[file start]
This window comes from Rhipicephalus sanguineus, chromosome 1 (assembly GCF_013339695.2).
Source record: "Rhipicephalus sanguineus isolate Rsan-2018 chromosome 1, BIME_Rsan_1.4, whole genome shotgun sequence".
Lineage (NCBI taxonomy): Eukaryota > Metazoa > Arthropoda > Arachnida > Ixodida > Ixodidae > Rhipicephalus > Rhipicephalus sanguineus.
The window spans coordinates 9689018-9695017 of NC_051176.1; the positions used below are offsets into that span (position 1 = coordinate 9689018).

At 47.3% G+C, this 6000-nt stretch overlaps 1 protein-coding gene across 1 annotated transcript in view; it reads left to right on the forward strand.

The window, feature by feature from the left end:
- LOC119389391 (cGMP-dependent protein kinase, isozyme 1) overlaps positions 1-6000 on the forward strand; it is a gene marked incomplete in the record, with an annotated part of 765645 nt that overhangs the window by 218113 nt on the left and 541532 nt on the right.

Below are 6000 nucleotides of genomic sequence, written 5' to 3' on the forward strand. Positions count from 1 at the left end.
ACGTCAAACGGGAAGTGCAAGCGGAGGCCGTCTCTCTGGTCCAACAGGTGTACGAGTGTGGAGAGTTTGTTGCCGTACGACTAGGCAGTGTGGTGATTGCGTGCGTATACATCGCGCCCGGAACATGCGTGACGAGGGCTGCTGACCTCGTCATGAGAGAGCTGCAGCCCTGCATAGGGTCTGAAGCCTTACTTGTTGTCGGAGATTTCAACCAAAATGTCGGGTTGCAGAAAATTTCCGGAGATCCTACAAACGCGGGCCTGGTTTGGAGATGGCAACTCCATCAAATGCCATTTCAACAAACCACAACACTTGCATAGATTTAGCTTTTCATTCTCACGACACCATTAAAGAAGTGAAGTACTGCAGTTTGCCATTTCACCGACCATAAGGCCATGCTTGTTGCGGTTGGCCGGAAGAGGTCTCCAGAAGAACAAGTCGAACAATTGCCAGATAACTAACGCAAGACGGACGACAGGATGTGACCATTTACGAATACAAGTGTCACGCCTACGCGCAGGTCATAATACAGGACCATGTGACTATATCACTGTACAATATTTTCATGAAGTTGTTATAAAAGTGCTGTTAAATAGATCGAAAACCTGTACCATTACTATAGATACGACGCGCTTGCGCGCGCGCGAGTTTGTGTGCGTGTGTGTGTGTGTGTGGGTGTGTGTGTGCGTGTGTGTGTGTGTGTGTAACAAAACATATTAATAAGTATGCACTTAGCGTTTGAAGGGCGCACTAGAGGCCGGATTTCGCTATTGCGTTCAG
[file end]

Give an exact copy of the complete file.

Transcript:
This window comes from Rhipicephalus sanguineus, chromosome 1 (assembly GCF_013339695.2).
Source record: "Rhipicephalus sanguineus isolate Rsan-2018 chromosome 1, BIME_Rsan_1.4, whole genome shotgun sequence".
Lineage (NCBI taxonomy): Eukaryota > Metazoa > Arthropoda > Arachnida > Ixodida > Ixodidae > Rhipicephalus > Rhipicephalus sanguineus.
The window spans coordinates 9689018-9695017 of NC_051176.1; the positions used below are offsets into that span (position 1 = coordinate 9689018).

At 47.3% G+C, this 6000-nt stretch overlaps 1 protein-coding gene across 1 annotated transcript in view; it reads left to right on the forward strand.

The window, feature by feature from the left end:
- LOC119389391 (cGMP-dependent protein kinase, isozyme 1) overlaps positions 1-6000 on the forward strand; it is a gene marked incomplete in the record, with an annotated part of 765645 nt that overhangs the window by 218113 nt on the left and 541532 nt on the right.

Below are 6000 nucleotides of genomic sequence, written 5' to 3' on the forward strand. Positions count from 1 at the left end.
ACGTCAAACGGGAAGTGCAAGCGGAGGCCGTCTCTCTGGTCCAACAGGTGTACGAGTGTGGAGAGTTTGTTGCCGTACGACTAGGCAGTGTGGTGATTGCGTGCGTATACATCGCGCCCGGAACATGCGTGACGAGGGCTGCTGACCTCGTCATGAGAGAGCTGCAGCCCTGCATAGGGTCTGAAGCCTTACTTGTTGTCGGAGATTTCAACCAAAATGTCGGGTTGCAGAAAATTTCCGGAGATCCTACAAACGCGGGCCTGGTTTGGAGATGGCAACTCCATCAAATGCCATTTCAACAAACCACAACACTTGCATAGATTTAGCTTTTCATTCTCACGACACCATTAAAGAAGTGAAGTACTGCAGTTTGCCATTTCACCGACCATAAGGCCATGCTTGTTGCGGTTGGCCGGAAGAGGTCTCCAGAAGAACAAGTCGAACAATTGCCAGATAACTAACGCAAGACGGACGACAGGATGTGACCATTTACGAATACAAGTGTCACGCCTACGCGCAGGTCATAATACAGGACCATGTGACTATATCACTGTACAATATTTTCATGAAGTTGTTATAAAAGTGCTGTTAAATAGATCGAAAACCTGTACCATTACTATAGATACGACGCGCTTGCGCGCGCGCGAGTTTGTGTGCGTGTGTGTGTGTGTGTGGGTGTGTGTGTGCGTGTGTGTGTGTGTGTGTAACAAAACATATTAATAAGTATGCACTTAGCGTTTGAAGGGCGCACTAGAGGCCGGATTTCGCTATTGCGTTCAG